Initially, these apartment blocks started to be constructed in the s, on relatively empty areas and fields good examples include Pajura, Drumul Taberei, Berceni and Titan , however with the s, they mostly targeted peripheral neighborhoods such as Colentina, Pantelimon, Militari and Rahova.
There is also communist architecture that was built in the early years of the system, in the late s and s. Standardized apartment blocks built as part of systematization.
Renovated Plattenbau -like socialist apartment blocks on Dimitrie Cantemir Boulevard, built Since the fall of Communism in , several Communist-era buildings have been refurbished, modernized, and used for other purposes.
Another example is the conversion of a large utilitarian construction in Centrul Civic into a Marriott Hotel. This process was accelerated after , when the city underwent a property boom, and many Communist-era buildings in the city centre became prime real estate due to their location.
Many Communist-era apartment blocks have also been refurbished to improve urban appearance. Buildings from this time are mostly made of glass and steel, and often have more than 10 storeys.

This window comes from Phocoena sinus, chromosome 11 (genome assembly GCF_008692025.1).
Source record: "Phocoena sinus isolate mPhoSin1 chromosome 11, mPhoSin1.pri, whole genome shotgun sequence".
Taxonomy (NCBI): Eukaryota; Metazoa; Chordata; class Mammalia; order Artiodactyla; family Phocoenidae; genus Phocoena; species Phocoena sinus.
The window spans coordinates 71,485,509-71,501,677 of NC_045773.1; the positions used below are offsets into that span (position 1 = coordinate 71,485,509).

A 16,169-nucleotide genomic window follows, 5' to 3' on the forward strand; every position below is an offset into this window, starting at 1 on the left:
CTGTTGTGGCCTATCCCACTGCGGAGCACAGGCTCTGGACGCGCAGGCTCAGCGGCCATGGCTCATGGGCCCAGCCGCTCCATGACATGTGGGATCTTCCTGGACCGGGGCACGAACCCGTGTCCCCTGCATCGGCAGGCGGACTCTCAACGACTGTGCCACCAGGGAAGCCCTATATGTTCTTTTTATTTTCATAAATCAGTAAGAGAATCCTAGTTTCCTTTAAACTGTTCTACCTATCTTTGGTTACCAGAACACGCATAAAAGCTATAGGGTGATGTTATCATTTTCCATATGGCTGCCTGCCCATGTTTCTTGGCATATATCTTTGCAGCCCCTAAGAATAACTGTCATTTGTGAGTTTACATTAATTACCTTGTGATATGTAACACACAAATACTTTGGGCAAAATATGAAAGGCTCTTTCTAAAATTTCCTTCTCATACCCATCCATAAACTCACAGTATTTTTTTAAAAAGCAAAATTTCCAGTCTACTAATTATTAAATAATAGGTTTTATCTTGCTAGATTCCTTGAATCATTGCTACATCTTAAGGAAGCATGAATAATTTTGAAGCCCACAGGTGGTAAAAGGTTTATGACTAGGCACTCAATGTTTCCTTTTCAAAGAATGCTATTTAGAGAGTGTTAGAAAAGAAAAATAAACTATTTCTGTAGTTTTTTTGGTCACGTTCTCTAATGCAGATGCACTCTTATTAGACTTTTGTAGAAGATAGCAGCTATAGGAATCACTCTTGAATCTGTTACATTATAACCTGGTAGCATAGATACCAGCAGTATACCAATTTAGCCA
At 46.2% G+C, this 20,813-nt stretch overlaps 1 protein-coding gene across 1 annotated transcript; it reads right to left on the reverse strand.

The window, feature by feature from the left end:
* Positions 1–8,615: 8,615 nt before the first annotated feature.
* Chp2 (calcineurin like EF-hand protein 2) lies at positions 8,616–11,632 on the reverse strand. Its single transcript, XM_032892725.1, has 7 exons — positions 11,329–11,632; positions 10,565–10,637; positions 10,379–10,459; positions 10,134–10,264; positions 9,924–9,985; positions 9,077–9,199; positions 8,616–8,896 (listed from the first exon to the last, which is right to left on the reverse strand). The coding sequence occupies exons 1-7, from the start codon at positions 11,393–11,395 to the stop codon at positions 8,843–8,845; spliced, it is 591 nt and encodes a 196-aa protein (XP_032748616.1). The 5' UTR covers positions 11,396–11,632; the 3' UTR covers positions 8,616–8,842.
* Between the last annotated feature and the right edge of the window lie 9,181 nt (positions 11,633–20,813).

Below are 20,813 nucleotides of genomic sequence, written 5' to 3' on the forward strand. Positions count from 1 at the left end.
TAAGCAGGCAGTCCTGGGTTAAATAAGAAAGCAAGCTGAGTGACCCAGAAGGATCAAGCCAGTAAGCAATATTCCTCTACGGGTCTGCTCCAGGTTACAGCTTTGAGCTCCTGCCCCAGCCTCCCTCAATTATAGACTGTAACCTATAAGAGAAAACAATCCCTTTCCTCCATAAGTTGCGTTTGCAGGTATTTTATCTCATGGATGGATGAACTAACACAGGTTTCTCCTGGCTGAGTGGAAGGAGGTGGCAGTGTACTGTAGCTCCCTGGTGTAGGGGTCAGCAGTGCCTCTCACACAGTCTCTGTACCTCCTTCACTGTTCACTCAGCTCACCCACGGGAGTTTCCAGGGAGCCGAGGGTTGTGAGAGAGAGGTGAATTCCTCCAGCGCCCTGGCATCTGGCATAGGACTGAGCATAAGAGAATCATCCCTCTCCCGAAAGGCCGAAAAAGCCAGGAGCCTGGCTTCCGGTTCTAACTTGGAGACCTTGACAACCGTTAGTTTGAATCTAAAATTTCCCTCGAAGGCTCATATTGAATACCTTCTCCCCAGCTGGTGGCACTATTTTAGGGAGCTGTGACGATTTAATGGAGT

Examples include shopping malls particularly the Bucharest Mall, a conversion and extension of an abandoned building , office buildings, bank headquarters, etc.
During the last ten years, several high rise office buildings were built, particularly in the northern and eastern parts of the city.
In , the Bucharest skyline enriched with a m-high office building SkyTower of Floreasca City Center , currently the tallest building in Romania.
Despite this development on vertical, Romanian architects avoid designing very tall buildings due to vulnerability to earthquakes.
Aside from buildings used for business and institutions, residential developments have also been built, many of which consist of high-rise office buildings and suburban residential communities.
An example of a new high rise residential complex is Asmita Gardens. These developments are increasingly prominent in northern Bucharest, which is less densely populated and is home to middle- and upper-class Bucharesters due to the process of gentrification.
These are supplemented by 19 private universities, such as the Romanian-American University and Spiru Haret University , the latter being the largest in Europe with some , enrolled students in Overall, faculties are in 34 universities.
Private universities, however, have a mixed reputation due to irregularities in the educational process  as well as perceived corruption.
The first modern educational institution was the Princely Academy from Bucharest , founded in and divided in to form the present-day University of Bucharest and the Saint Sava National College , both of which are among the most prestigious of their kind in Romania.
Over public primary and secondary schools are in the city, all of which are administered by the Bucharest Municipal Schooling Inspectorate. Steaua has never had a standard playing kit.